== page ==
Change Your Habit, Change Your Life
Most of us get the urge to change our lives and make a fresh start in the New Year.
We make bold resolutions about losing weight, exercising, money management and other areas of improvement.
Our Resolutions Fail
And we fail. We fail miserably: research reveals that as few as 8 percent of us are successful with our New Year’s resolutions.
Of course, this is why fitness centers may sign up 5,000 new members in January for a facility that will only hold 500 at a time.
Change of Season
As we enter the Fall season, how about considering a different approach?
Make a small change to one of your habits, using Daylight Savings Time as your cue. I’ve put this into practice over the past 18 months with great success. This approach means that every year you will have changed two of your habits.
Small Changes are Powerful
Changing two habits a year might seem too small, too easy. But science proves that the lasting changes in our lives come from making small changes that are easier to implement.
Consider this small, but powerful example: “Replace a soft drink with water at just one meal--say, lunch. With this small change, you will drink approximately forty more gallons of water per year, while not drinking forty gallons of carbonated sugar. You also save up to fifty thousand calories and as much as five hundred dollars.” (From Small Change, Little Things Make a Big Difference by Susan and Larry Terkel.)
The Power of Habits
I’ve always worked on continuous self-improvement, but never understood how to change habits, until a couple of years ago when I read this great book: The Power of Habit, Why We Do What We Do in Life and Business by Charles Duhigg.
Duhigg explores the neuroscience of habits and also uses vivid examples from sports, business and life, including the NFL, Michael Phelps, Target, P&G and Rick Warren’s Saddleback Church, among many others.
Conserving Brain Energy
Habits are critical to our brain function. To conserve energy, our brains run routines by habit that we don’t have to think about. Duhigg says up to 40% of our daily activities are done by unconscious habit. This becomes clear when we drive to the same location so often that we sometimes arrive and don’t remember how we got there.
But the key to this book for me was understanding the simple process of how habits function and how they can be hacked to make a positive change.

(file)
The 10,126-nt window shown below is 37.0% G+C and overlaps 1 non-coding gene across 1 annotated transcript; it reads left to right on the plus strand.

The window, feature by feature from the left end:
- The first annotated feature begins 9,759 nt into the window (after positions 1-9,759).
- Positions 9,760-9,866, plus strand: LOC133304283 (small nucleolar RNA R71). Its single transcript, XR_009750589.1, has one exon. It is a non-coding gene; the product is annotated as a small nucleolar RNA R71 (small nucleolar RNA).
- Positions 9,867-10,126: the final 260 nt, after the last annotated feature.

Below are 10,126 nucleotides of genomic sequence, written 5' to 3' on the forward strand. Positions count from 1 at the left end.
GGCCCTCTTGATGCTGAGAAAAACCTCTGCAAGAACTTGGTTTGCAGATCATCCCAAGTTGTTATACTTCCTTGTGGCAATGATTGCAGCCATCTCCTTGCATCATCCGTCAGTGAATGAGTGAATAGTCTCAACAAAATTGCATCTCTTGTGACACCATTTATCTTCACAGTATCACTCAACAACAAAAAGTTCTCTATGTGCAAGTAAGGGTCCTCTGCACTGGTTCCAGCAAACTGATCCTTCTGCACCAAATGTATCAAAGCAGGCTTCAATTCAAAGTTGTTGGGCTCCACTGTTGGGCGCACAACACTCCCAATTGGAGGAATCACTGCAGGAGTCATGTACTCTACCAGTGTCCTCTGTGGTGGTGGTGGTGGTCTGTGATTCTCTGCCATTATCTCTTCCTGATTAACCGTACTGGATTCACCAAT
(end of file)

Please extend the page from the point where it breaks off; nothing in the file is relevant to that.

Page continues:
The 'Habit Loop'
The author calls this the "Habit Loop.” Duhigg explains: "This process within our brains is a three-step loop. First, there is a cue, a trigger that tells your brain to go into automatic mode and which behavior to use. Then there is the routine, which can be physical or mental or emotional. Finally, there is the reward.”
Here’s how it worked for me: I like to work out a lot, so I’ve never had a weight problem, but last year I found myself with a severe nighttime sweet tooth. I didn’t need the extra sugar and calories and started getting some extra winter insulation on the tummy.
CUE: At a certain point in the evening, whether I was watching TV, reading a book or doing work, I’d get the feeling it was time for a snack. You know, The Craving ;-)
ROUTINE: I would wander into the kitchen for a snack. It would usually be a nice helping of ice cream, or a few cookies.
REWARD: I got the sweet taste of the dessert and the rush of blood sugar.
I wasn’t consciously being a Cookie Monster; I realize now that I was just caught in the loop.
I'm simplifying Duhigg's advice here, but his research found that the secret to changing your habit is to identify and tweak your routine. I successfully used these steps to change my nightly dessert habit.
CUE: For me the tweak was this: when the cue occurred, my evening dessert craving, I would still wander into the kitchen.
ROUTINE: In initially changing the routine, I told myself I could still have ice cream or cookies, but first I would have a piece of fruit and a glass of water and wait for 15 minutes. I did that and went back to whatever I was doing.
REWARD: This is the interesting part. I was shocked that from the very first time I ate an apple, drank the water and refocused on what I was doing, I was satisfied and not craving more sweets. My substitute reward gave me a sweet taste, the act of chewing and the water quenched my thirst. (Nutritionists say that often what feels like hunger is dehydration.)
This is the interesting part: Sometimes we are seeking a reward that is not necessarily what we might assume. Duhigg details getting up from his desk everyday at 3 p.m. to get a cookie from the cafeteria at the New York Times, where he is a reporter.
Then he would walk around and socialize with his colleagues. The reporter tweaked his routine to skip the cookie and go to the social break, which was really his reward.
The other interesting that happens is that when you change one habit, positive changes seem to build on one another. If you exercise regularly, you might find yourself wanting to eat healthier foods.
How about you?
What habit do you most want to change?
Would you consider skipping the New Year's resolutions and instead changing two habits a year?
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